Balaklava is a small village on the southern Crimean peninsula and here lay a Soviet submarine base. Stalin was frightened by the devastating effect of the atomic bombs on Hiroshima and Nagasaki, and therefore ordered the construction of a submarine base inside the rock so secure that it could withstand a direct hit by an atomic bomb. In 1957 the base was ready and Balaklava literally disappeared from the map for privacy reasons. Those who worked and lived in the city needed special passports to get in. The others had no access to the city. The choice of building a submarine base in Balaklava was that the city’s port was located inside a bay that could not be seen from the outside and that it was protected by surrounding mountains. Balaklava was thus quite easy to isolate from the outside world. The Soviet nuclear submarines entered the port via a narrow passage from the sea and further into the mountain. There they were repaired and serviced before they again ran into the Black Sea via another hidden opening out to the sea. Those who worked in the submarine base worked in shifts and each shift had its special tasks. It was strictly forbidden to talk about their duties and the employees were constantly supervised by political commissars. When the Soviet Union collapsed in 1991, the submarine base continued to exist until 1993 when it was finally dismantled and in 1996 the last Russian submarine left the base. The base was then plundered on everything of value.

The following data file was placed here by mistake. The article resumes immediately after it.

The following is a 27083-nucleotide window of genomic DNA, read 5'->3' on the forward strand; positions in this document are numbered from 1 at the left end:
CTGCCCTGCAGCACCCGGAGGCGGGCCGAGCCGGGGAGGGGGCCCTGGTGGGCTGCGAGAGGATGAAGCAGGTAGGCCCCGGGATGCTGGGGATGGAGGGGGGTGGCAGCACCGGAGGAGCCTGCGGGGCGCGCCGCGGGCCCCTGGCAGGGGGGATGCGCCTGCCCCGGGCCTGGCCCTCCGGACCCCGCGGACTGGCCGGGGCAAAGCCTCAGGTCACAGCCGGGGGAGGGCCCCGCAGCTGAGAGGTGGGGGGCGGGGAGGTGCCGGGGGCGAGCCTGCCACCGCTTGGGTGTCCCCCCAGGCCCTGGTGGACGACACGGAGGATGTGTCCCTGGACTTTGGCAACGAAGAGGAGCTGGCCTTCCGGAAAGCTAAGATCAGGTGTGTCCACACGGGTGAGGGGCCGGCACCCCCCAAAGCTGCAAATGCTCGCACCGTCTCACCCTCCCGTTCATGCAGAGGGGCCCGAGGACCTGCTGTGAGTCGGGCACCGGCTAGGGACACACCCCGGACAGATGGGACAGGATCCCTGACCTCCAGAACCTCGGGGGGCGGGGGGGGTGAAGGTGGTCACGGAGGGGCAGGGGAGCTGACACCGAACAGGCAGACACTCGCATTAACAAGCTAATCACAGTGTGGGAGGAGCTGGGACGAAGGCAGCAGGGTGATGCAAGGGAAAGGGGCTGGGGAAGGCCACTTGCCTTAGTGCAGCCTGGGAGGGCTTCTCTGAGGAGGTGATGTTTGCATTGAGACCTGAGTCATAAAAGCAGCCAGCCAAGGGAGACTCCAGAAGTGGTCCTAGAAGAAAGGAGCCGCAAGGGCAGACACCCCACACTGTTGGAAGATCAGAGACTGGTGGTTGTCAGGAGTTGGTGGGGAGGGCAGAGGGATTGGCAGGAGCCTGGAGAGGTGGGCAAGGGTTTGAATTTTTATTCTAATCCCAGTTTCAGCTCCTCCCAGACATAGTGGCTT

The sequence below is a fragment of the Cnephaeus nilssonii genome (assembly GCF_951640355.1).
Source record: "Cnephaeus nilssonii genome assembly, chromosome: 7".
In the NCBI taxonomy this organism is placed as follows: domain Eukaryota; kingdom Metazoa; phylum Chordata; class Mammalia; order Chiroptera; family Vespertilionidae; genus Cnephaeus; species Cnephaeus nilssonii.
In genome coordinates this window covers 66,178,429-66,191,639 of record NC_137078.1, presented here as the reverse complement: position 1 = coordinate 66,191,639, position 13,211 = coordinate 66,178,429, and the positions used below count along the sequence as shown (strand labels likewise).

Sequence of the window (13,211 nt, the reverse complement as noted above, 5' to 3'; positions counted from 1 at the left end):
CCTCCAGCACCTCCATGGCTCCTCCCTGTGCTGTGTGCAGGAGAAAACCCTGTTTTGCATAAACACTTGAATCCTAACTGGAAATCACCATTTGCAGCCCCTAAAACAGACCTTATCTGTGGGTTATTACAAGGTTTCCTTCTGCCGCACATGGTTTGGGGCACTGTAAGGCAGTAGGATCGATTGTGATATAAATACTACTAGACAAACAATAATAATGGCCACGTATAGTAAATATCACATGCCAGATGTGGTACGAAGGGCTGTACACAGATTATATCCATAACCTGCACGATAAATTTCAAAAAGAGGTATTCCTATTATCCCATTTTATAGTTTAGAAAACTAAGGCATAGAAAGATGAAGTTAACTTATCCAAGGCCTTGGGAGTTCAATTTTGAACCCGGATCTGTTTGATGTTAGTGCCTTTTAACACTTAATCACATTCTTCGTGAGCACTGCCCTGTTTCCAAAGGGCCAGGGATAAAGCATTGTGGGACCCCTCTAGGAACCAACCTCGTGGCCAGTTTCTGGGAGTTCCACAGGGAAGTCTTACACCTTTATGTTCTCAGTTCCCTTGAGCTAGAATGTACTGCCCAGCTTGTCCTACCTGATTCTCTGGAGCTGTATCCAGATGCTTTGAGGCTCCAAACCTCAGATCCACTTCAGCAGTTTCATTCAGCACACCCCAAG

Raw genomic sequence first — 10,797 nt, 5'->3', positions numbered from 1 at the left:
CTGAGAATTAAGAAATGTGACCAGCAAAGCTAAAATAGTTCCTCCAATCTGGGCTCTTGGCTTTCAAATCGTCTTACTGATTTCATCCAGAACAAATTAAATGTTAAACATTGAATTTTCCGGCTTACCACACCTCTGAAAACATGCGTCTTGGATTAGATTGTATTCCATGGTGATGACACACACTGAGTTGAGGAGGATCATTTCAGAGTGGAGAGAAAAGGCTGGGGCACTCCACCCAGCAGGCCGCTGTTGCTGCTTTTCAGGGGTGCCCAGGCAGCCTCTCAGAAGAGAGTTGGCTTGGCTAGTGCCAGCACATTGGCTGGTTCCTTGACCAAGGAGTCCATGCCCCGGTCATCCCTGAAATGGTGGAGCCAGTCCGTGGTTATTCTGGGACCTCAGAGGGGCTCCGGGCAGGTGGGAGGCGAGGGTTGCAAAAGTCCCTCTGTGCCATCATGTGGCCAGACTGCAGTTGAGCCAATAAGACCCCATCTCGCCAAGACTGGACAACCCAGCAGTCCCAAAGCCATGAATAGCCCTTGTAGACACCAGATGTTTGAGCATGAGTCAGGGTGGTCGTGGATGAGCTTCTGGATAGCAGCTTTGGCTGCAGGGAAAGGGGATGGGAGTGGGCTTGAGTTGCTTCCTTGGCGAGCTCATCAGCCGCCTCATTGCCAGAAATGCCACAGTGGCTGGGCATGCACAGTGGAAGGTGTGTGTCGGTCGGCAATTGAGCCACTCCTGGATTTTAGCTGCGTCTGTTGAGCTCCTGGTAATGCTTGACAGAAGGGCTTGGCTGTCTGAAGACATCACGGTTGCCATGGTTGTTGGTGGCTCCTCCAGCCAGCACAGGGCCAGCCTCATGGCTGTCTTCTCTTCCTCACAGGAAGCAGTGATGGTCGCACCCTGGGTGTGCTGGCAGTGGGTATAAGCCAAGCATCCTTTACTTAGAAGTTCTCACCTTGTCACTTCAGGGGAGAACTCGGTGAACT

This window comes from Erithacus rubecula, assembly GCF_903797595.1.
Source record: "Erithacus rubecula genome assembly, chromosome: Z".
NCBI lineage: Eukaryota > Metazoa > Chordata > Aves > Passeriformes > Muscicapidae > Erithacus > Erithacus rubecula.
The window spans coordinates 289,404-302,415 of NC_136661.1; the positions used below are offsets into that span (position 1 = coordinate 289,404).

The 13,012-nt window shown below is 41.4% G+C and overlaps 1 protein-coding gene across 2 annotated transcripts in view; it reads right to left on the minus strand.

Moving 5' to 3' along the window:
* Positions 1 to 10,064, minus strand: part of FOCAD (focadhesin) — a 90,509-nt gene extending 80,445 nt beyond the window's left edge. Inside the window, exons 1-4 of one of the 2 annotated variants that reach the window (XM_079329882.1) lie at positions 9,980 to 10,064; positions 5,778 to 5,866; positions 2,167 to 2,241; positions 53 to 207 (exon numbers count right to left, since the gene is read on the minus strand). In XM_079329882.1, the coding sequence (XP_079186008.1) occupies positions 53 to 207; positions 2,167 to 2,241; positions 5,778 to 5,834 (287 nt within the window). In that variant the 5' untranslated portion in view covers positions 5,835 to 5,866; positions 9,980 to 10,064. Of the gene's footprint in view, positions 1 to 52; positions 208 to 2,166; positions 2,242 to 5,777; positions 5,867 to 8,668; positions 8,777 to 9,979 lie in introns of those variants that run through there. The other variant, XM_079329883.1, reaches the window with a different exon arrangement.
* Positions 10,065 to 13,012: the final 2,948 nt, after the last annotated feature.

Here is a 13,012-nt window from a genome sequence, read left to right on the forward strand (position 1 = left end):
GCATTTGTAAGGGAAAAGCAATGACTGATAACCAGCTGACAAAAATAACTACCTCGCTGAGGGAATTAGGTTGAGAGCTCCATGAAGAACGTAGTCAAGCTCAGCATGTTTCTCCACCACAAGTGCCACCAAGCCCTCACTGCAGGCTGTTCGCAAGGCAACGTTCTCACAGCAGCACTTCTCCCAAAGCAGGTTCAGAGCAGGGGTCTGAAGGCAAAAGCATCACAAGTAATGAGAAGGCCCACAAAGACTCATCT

Current status: Preserved with museum (2007).

Location: 44°30'03.4"N 33°35'47.5"E

Get there: Car.

My comment:

Even if the technical equipment is gone, it is really exciting to wander around inside the mountain. Thoughts go undeniably to the James Bond movie, The Spy who Loved me (1977). In 2007, the museum could only be visited in the company of a guide. Expect that the English language skills are non-existent both at the museum and in Balaklava.

Follow up in books: Gaddis, John Lewis: The Cold War: A New History (2006).